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Revista mexicana de ciencias forestales

versão impressa ISSN 2007-1132

Rev. mex. de cienc. forestales vol.7 no.38 México Nov./Dez. 2016



Histopathology of Pinus patula Schiede ex Schltdl. et Cham. And Pinus pseudostrobus Lindl. roots infected by Phytophthora cinnamomi Rands, 1922

Santos Gerardo Leyva Mir1 

Nancy Patricia Nava García2 

Betsabé Diego Martínez1 

Alejandra Almaraz Sánchez3 

Silvia Mariel Hernández Villalobos4 

Juan Manuel Tovar Pedraza1  * 

1Departamento de Parasitología Agrícola, Universidad Autónoma Chapingo. México.

2Centro de Desarrollo de Productos Bióticos, Instituto Politécnico Nacional. México.

3Fitopatología, Campus Montecillo, Colegio de Postgraduados. México.

4Escuela de Ciencias Agrarias, Universidad Nacional. Costa Rica.


Phytophthora cinnamomi is one of the most devastating plant pathogens worldwide, since it causes root rot and death of many plant species. The aim of this study was to determine the histological damage induced by this organism in roots of Pinus patula and P. pseudostrobus. Both Pinus species were inoculated by immersion of roots in a suspension of mycelial fragments. Roots of control trees were immersed in sterile distilled water. Root samples were taken every four days after inoculation for 20 days. Microscopic symptoms occurred more rapidly in P. pseudostrobus, although the two species exhibited fragile and necrotic roots. Also, the histological changes at the root of both species were presented with an increase in polyphenol content, degradation of cell walls and necrosis of the periderm. In the case of P. patula, plants showed wilting of the canopy, followed by a yellowing of needles and finally with the death of the tree. For P. pseudostrobus symptoms were similar, but in this case the decay of needles was gradual and subsequently wilt thereof was observed until the total death of the tree.

Key words: Anatomic changes; oomycete; pathogenicity; Phytophthora cinnamomi Rands; 1922; Pinus patula Schiede ex Schltdl. Et Cham.; Pinus pseudostrobus Lindl


Phytophthora cinnamomi es uno de los fitopatógenos más devastadores a nivel mundial, ya que ocasiona pudriciones de raíz y la muerte de numerosas especies vegetales. El objetivo de este estudio fue determinar los daños histológicos inducidos por este organismo a nivel radicular en Pinus patula y Pinus pseudostrobus. Se inocularon 48 árboles de 11 meses de edad de ambas especies forestales mediante la inmersión de sus raíces en una suspensión de fragmentos miceliales y como testigo, otras que fueron sumergidas en agua destilada estéril. Se tomaron muestras de tales estructuras cada cuatro días después de la inoculación por 20 días. Los síntomas microscópicos se manifestaron con mayor rapidez en P. pseudostrobus, aunque en las dos especies las raíces se tornaron frágiles y se necrosaron. Asimismo, los cambios histológicos se presentaron como un aumento en el contenido de polifenoles, degradación de las paredes celulares y necrosamiento de la peridermis. En P. patula, las plantas mostraron un marchitamiento de la copa, seguida por un amarillamiento de las acículas y, finalmente, en la muerte del árbol. Para P. pseudostrobus los síntomas fueron similares, pero el decaimiento de las acículas fue gradual y, posteriormente, se observó marchitez de las mismas hasta la muerte total del ejemplar.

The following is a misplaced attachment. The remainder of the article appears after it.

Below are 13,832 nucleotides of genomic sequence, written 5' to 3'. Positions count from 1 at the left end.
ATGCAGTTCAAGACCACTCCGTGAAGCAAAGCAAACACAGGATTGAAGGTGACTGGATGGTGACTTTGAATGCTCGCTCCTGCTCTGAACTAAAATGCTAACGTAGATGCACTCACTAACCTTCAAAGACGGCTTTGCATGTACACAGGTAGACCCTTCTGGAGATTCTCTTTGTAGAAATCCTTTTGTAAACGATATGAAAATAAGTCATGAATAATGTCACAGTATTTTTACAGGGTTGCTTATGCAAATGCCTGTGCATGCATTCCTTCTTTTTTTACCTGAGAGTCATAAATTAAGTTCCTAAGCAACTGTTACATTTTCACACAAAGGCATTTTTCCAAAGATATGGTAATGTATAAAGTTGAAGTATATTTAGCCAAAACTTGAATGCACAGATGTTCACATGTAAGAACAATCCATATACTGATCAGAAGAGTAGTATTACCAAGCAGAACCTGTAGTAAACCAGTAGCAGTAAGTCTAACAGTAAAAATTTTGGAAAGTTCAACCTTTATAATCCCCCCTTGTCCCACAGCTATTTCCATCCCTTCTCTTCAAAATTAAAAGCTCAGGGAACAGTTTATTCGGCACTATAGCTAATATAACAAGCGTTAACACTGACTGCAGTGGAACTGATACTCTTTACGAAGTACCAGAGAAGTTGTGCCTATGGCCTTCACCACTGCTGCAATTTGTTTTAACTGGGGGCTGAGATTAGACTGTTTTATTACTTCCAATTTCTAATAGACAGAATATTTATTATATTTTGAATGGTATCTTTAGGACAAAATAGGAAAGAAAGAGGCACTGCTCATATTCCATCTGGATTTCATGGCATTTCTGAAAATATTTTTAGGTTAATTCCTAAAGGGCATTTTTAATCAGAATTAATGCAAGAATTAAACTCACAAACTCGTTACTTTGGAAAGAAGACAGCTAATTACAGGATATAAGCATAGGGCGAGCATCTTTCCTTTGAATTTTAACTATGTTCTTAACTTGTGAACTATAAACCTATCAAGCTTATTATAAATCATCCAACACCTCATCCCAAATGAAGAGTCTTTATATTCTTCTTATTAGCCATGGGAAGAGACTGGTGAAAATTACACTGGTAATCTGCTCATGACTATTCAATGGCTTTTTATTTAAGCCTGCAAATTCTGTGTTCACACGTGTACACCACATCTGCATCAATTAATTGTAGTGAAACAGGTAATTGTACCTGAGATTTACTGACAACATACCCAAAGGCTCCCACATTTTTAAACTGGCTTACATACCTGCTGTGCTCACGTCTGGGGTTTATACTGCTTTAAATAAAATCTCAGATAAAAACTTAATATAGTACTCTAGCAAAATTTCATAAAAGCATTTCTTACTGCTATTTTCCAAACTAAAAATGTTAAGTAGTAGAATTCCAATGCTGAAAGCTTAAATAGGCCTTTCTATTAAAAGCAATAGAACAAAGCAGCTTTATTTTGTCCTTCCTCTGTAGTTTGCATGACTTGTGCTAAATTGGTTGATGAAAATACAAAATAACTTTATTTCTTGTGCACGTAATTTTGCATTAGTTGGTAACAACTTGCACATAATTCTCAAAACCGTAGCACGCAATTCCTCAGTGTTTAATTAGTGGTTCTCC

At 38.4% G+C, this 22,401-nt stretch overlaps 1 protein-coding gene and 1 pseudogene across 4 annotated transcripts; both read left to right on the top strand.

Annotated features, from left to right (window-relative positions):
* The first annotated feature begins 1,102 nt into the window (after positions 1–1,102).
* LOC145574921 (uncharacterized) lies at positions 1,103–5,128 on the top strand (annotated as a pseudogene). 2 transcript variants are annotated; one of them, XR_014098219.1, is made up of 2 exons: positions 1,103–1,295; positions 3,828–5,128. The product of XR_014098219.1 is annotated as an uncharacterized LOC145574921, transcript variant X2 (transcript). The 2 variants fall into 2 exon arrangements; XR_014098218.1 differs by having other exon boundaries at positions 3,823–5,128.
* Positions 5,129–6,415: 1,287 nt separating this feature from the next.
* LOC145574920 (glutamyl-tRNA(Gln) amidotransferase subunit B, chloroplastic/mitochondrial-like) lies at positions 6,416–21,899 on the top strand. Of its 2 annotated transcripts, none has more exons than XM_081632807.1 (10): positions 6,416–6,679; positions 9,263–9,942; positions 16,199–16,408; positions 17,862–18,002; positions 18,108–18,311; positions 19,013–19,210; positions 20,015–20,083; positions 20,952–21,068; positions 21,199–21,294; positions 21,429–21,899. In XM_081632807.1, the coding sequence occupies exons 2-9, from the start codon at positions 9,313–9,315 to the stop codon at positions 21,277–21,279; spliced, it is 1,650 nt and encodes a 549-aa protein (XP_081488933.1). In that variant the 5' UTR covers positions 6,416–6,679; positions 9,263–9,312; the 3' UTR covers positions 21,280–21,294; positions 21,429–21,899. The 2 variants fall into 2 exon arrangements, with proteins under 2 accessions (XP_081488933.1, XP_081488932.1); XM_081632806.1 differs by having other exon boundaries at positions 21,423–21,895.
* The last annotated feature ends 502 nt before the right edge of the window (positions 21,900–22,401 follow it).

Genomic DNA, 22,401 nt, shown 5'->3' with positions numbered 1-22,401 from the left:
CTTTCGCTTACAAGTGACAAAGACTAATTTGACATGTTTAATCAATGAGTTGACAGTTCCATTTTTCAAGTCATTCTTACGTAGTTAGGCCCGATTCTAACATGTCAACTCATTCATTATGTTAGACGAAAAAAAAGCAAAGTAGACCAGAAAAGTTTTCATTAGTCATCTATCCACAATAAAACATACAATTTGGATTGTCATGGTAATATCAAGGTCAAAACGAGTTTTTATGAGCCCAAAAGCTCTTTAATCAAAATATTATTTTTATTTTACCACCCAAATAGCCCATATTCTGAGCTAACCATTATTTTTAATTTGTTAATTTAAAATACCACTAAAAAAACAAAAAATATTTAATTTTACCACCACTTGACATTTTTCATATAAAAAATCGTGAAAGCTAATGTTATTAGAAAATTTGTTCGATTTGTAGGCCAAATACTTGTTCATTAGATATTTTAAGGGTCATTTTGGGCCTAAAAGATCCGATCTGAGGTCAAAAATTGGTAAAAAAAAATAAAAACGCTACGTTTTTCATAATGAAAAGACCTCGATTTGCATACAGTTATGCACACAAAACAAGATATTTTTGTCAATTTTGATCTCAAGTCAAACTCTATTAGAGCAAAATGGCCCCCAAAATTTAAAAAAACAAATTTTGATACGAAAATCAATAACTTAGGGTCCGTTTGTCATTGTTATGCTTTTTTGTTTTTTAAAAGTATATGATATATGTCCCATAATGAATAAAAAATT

Palabras clave: Cambios anatómicos; oomicete; patogenicidad; Phytophthora cinnamomi Rands; 1922; Pinus patula Schiede ex Schltdl. et Cham.; Pinus pseudostrobus Lindl


Phytophthora cinnamomi Rands, 1922 is a soil pathogen that causes root rot, which in the last century devastated 200 000 hectares of natural vegetation in Australia, and destroyed more than 400 host species (Malajczuk, 1979). It is also responsible for serious annual losses of chestnut (Castanea sativa Miller), cranberry plants (Vaccinium myrtillus L.) and ornamental plants within the forest nurseries of the United States of America. This pathogen has also been reported in Argentina, Spain, South Africa, South America and Taiwan where it attacks a large number of hosts (Zentmyer, 1980; Robin et al., 1992; Brasier et al., 1993; Erwin and Ribeiro, 1996). In Mexico, Ph. cinnamomi has caused extensive damage to areas producing avocado (Persea americana L.), as in Atlixco, Puebla, where the crop has disappeared from large regions (Téliz and Mora, 2007). In addition, it affects species in El Arrayanal forests, in the state of Colima, where it caused the death of oak trees (Tainter et al., 2000); the same is true in Tecoanapa, Guerrero (Alvarado et al., 2008).